The DigiMTM Digital Maturity Model

The DigiMTM Digital Maturity Model

Damo Consulting’s DigiMTM Digital Maturity Model framework is transforming the way health systems view their progress in digital transformation. The model serves to guide health system leaders in prioritizing their investments based on a structured and objective benchmark of their progress against their peer group systems. Healthcare organizations can leverage the maturity model at any point in their digital transformation journeys.

What is the DigiMTM Digital Maturity Model?

Damo Consulting’s DigiMTM Digital Maturity Model is a framework that describes the different stages of digital maturity in the specific context of health systems. It is a 4-stage model, with Model 4 being the highest level of maturity. It is important to note that each stage in the DigiMTM Maturity Model builds on the previous one. The framework is supported by an online evaluation tool that scores individual health systems’ digital programs and provides benchmarks to drive incremental investments and roadmap execution priorities.

digim digital maturity model for health systems model1 image sep2021new Model 1: Health systems in Model 1 are focused on maximizing the value of their EHR investments. An example is improving patient access through a simple scheduling functionality in an EHR system. Health systems that embrace this model also prefer to rely on their EHR vendor’s product roadmap to guide their digital roadmaps. Many regional or community hospitals that rely primarily on core EHR platforms for digital health initiatives fall in Model 1.
digim digital maturity model for health systems model2 image sep2021new Model 2: Health systems in this model have committed themselves to virtualize their care delivery through telehealth, remote monitoring, and online self-service tools. The key attribute for health systems in Model 2 is that they look beyond the core EHR platform to identify best-in-class standalone tools for digital enablement. Model 2 health systems design online experiences for healthcare consumers that increase convenience, improve the overall experience, and offer multiple communication channels between patients and their caregivers. In the wake of the COVID-19 pandemic, health systems across the board have invested heavily in telehealth and digital front door initiatives, often tapping into emerging technologies such as voice and harnessing digital health innovation from big tech firms and startups. Model 2 health systems tend to drive digital initiatives as part of an IT or telehealth program within the enterprise.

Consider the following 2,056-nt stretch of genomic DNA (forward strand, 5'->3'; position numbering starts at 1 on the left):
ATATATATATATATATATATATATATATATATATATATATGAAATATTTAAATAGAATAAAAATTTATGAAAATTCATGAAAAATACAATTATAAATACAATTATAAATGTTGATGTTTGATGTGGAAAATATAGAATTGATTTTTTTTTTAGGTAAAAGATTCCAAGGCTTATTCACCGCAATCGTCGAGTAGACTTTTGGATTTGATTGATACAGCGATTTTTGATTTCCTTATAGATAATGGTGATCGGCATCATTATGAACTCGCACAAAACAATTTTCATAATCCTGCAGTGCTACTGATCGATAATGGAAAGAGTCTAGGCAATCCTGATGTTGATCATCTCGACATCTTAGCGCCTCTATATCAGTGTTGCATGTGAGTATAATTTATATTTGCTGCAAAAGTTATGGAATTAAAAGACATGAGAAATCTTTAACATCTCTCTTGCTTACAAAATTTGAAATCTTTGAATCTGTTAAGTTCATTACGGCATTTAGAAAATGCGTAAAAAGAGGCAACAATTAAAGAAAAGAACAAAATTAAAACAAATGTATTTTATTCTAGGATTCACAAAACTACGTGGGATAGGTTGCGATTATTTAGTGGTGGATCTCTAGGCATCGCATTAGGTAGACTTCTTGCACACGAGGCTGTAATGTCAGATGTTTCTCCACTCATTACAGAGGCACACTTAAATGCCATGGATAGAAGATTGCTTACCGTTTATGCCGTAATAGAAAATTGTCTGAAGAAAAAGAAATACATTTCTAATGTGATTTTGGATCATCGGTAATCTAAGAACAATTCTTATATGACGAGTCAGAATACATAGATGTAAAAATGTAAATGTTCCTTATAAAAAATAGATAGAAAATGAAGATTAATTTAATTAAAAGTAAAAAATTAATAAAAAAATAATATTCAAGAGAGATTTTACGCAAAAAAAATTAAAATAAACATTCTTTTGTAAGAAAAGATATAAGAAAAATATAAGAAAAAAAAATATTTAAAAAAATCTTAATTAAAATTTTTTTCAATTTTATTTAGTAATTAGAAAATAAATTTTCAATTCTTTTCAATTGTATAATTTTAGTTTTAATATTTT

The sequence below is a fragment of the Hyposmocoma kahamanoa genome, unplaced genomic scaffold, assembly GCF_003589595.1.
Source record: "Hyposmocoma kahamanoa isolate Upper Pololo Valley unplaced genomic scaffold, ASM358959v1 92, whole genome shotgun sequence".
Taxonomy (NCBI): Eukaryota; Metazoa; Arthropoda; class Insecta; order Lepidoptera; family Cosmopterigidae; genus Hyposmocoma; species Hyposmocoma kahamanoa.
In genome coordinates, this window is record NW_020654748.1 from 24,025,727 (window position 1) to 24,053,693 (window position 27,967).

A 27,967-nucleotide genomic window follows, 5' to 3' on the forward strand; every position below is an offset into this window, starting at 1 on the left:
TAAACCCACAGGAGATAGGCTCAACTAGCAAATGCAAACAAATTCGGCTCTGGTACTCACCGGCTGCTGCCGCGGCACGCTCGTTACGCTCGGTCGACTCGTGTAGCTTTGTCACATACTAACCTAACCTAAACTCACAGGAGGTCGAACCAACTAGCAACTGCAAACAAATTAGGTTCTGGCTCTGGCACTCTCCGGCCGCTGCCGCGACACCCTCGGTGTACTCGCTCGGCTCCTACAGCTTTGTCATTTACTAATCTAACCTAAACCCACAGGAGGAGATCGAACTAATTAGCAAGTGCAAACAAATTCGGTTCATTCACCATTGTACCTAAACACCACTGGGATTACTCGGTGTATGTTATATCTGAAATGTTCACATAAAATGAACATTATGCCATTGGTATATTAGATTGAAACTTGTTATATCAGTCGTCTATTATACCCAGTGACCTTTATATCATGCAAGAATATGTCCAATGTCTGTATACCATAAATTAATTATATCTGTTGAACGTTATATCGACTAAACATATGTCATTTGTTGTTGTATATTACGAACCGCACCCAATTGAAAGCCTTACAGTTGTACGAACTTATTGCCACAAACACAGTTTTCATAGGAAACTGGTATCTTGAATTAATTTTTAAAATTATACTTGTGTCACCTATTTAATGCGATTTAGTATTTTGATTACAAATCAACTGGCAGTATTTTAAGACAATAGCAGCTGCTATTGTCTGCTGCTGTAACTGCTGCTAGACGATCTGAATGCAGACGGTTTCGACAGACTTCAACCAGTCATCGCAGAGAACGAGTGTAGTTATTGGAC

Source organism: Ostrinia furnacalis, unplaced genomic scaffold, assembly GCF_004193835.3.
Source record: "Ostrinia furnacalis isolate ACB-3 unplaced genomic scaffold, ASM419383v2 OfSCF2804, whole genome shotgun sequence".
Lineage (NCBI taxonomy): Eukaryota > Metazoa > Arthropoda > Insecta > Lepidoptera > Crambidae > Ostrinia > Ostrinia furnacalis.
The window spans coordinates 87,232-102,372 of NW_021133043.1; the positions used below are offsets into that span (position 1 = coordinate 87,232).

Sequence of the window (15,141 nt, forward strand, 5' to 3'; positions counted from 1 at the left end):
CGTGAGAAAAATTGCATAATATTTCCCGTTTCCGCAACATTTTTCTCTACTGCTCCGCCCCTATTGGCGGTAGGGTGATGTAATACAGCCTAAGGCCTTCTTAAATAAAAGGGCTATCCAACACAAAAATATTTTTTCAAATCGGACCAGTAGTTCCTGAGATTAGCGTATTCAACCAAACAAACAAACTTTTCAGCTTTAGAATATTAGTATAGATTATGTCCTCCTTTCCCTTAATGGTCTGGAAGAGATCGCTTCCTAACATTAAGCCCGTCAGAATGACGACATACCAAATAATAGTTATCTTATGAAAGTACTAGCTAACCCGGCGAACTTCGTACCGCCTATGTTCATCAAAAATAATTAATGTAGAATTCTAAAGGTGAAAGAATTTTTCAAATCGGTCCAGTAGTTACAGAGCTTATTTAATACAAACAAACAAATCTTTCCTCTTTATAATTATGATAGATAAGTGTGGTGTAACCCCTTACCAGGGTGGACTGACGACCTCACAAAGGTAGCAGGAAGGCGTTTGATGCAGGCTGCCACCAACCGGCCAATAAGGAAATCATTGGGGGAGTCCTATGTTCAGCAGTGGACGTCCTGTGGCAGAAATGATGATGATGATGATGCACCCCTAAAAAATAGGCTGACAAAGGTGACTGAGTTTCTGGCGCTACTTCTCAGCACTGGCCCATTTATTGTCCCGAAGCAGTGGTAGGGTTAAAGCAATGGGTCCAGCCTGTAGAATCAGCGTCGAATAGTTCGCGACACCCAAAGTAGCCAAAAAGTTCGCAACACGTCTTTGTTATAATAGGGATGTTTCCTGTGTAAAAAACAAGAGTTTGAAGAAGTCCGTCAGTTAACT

digim digital maturity model for health systems model3 image sep2021new Model 3: Digital transformation programs are governed by a dedicated digital function in Model 3 entities. The digital function may be driven by individuals with additional responsibilities for other organizational functions. Digital leaders in Model 3 entities are often practicing clinicians focused primarily on the enablement of online access and communication for ambulatory care to improve utilization and broader telehealth adoption by patients and caregivers. Internal innovation groups drive digital initiatives in some health systems, responding to internal demand on a case-by- case basis. Digital executives in Model 3 entities typically do not have ownership for technology architecture and infrastructure needs at the enterprise level. Instead, they tend to focus more on workflow, training, and user experience to increase the adoption of digital health tools.
digim digital maturity model for health systems model4 image sep2021new1